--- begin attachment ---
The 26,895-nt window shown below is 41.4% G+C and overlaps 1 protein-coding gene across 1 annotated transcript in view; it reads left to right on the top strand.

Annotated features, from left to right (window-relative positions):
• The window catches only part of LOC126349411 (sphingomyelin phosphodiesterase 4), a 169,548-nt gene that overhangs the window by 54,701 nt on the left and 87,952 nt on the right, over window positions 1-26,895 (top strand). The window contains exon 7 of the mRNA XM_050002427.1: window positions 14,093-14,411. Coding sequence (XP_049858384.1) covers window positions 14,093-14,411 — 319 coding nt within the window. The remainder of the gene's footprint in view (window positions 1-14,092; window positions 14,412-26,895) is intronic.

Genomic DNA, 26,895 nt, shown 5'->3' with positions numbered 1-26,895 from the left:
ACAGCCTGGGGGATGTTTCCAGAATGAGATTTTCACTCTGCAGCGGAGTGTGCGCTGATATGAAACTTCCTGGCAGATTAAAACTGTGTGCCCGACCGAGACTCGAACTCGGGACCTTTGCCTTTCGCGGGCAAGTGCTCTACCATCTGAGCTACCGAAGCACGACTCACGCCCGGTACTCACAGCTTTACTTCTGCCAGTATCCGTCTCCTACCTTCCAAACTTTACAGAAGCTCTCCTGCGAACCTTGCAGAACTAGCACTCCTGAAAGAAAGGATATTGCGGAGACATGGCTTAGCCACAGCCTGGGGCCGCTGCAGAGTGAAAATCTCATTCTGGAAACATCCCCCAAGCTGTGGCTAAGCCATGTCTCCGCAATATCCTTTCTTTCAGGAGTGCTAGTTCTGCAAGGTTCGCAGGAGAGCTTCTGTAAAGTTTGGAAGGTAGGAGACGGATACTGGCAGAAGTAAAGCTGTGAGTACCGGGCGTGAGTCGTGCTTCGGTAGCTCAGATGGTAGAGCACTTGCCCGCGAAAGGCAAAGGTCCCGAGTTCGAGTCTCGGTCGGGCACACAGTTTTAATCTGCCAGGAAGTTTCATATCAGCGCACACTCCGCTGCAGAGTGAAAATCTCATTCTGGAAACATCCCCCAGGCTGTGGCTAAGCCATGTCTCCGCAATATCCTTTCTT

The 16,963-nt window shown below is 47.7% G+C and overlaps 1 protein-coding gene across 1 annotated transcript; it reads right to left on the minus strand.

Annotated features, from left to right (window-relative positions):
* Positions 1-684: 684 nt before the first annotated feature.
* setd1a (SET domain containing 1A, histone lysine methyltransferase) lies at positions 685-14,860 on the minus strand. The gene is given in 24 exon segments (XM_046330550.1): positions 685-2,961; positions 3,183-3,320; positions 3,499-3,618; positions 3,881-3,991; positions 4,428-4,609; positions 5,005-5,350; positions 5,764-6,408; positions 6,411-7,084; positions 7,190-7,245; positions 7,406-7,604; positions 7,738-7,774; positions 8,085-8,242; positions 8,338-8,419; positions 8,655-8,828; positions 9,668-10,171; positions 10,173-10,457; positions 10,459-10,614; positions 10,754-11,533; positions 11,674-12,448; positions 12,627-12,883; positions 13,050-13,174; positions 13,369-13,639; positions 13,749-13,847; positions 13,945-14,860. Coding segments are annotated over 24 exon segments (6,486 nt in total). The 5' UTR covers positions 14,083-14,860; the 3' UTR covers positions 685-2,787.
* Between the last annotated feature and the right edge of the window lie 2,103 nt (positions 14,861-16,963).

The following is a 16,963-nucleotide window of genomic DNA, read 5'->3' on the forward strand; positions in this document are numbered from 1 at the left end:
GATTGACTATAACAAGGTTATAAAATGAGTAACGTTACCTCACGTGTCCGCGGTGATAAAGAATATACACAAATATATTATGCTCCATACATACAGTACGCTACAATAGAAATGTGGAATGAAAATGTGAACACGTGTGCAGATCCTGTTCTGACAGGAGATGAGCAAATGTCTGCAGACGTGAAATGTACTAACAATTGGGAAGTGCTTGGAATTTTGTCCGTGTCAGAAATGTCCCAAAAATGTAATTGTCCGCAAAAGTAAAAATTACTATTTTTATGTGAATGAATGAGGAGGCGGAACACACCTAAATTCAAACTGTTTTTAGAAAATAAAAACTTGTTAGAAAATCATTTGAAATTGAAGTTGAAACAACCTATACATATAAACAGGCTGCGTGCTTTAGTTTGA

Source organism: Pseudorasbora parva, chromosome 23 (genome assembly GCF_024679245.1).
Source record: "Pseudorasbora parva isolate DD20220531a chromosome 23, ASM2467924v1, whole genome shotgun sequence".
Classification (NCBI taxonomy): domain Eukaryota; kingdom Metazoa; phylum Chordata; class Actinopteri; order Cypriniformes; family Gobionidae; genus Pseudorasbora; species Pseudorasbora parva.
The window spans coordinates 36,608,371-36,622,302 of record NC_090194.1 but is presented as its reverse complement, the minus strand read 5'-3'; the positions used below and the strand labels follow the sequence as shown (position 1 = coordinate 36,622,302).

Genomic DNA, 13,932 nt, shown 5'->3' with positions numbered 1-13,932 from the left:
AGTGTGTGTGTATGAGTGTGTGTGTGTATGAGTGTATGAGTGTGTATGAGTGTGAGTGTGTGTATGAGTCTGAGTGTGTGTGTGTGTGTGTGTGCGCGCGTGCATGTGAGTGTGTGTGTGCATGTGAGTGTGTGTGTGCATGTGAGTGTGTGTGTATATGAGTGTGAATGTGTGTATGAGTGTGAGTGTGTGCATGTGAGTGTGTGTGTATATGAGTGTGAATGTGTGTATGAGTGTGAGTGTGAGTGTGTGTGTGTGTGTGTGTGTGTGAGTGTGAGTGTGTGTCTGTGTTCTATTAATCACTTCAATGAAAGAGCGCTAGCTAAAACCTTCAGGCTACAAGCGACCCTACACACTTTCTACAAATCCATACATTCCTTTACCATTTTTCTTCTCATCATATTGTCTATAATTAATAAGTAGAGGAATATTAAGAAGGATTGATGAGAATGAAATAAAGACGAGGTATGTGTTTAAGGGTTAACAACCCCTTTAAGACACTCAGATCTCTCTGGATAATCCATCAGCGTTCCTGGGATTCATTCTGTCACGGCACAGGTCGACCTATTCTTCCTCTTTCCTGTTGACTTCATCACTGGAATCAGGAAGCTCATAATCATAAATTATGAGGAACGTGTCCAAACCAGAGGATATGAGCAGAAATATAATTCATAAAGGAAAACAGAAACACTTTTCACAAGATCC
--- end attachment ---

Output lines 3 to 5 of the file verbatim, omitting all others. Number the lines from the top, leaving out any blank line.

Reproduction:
• The window catches only part of LOC126349411 (sphingomyelin phosphodiesterase 4), a 169,548-nt gene that overhangs the window by 54,701 nt on the left and 87,952 nt on the right, over window positions 1-26,895 (top strand). The window contains exon 7 of the mRNA XM_050002427.1: window positions 14,093-14,411. Coding sequence (XP_049858384.1) covers window positions 14,093-14,411 — 319 coding nt within the window. The remainder of the gene's footprint in view (window positions 1-14,092; window positions 14,412-26,895) is intronic.

Genomic DNA, 26,895 nt, shown 5'->3' with positions numbered 1-26,895 from the left:
ACAGCCTGGGGGATGTTTCCAGAATGAGATTTTCACTCTGCAGCGGAGTGTGCGCTGATATGAAACTTCCTGGCAGATTAAAACTGTGTGCCCGACCGAGACTCGAACTCGGGACCTTTGCCTTTCGCGGGCAAGTGCTCTACCATCTGAGCTACCGAAGCACGACTCACGCCCGGTACTCACAGCTTTACTTCTGCCAGTATCCGTCTCCTACCTTCCAAACTTTACAGAAGCTCTCCTGCGAACCTTGCAGAACTAGCACTCCTGAAAGAAAGGATATTGCGGAGACATGGCTTAGCCACAGCCTGGGGCCGCTGCAGAGTGAAAATCTCATTCTGGAAACATCCCCCAAGCTGTGGCTAAGCCATGTCTCCGCAATATCCTTTCTTTCAGGAGTGCTAGTTCTGCAAGGTTCGCAGGAGAGCTTCTGTAAAGTTTGGAAGGTAGGAGACGGATACTGGCAGAAGTAAAGCTGTGAGTACCGGGCGTGAGTCGTGCTTCGGTAGCTCAGATGGTAGAGCACTTGCCCGCGAAAGGCAAAGGTCCCGAGTTCGAGTCTCGGTCGGGCACACAGTTTTAATCTGCCAGGAAGTTTCATATCAGCGCACACTCCGCTGCAGAGTGAAAATCTCATTCTGGAAACATCCCCCAGGCTGTGGCTAAGCCATGTCTCCGCAATATCCTTTCTT